China and Australia relationship on a bumpy road.

Australia’s anti-China hawks have been increasingly attacking people who support a closer relationship with China, labeling them as “China sympathizers” or “apologists.” There is a growing trend in Australia that does not tolerate rational voices toward China.

Given the tensions between China and the US, Aussie politicians have to toe the line with Washington, so as to allow their political careers to continue. Similarly, some mainstream media outlets in Australia have a broad Western background (and of course, an American background). Therefore it is very clear to whom those outlets speak for.

In such a context, relatively rational voices will draw criticism easily. Even Marise Payne, Australia’s foreign minister, who is not pro-China, has caused controversy within Australia due to her China-related remarks during this year’s Australia-US Ministerial Consultation. What she said was just a fact, “The relationship we have with China is very important.”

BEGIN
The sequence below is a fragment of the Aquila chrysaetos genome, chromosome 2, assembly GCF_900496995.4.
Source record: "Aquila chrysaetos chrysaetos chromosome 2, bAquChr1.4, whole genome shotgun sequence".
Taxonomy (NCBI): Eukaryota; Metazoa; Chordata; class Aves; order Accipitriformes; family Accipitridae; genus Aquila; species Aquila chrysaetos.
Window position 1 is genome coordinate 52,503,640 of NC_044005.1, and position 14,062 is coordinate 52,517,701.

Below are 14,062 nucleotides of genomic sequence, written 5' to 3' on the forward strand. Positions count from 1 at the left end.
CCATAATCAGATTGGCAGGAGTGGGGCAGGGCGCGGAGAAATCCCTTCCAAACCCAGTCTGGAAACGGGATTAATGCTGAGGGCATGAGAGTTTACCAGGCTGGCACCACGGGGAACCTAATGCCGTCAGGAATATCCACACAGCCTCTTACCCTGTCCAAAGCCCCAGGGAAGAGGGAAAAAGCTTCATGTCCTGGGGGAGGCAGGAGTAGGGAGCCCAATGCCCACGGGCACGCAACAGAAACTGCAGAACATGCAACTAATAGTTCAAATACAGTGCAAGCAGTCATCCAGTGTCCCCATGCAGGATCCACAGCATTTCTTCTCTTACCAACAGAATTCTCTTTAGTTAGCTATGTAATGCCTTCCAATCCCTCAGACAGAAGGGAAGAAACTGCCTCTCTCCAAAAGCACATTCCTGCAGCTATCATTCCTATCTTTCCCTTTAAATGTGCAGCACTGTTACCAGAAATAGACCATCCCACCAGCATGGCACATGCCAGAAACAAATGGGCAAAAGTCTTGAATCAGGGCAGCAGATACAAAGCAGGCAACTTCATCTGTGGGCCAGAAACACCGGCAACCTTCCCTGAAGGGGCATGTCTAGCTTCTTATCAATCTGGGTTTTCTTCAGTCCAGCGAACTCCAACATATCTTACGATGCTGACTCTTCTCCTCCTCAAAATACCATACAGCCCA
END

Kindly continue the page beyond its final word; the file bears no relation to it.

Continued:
Trade is the foundation of Australia’s nationhood. If there is no international trade, Australia cannot survive. However, Canberra and Washington are not economically complementary. Therefore, Australia needs to maintain its economic vitality and growth through trade with emerging Asian markets. This is why Australia is one of the supporters of the Regional Comprehensive Economic Partnership.

Former Australian diplomat Gregory Clark believed that the responsibility for countering the increasingly prevalent anti-China stance within Australia does not lie with businesses, but the government, which should offer an “unbiased” way to understand China. But in the short term, it is hard to see the Aussie government coming up with something in this regard.

Canberra has a close relationship with Washington. Hence, when China-US ties are stable, China-Australia ties follow suit. As the US continues to find fault with China currently, the Australian government will of course emulate it.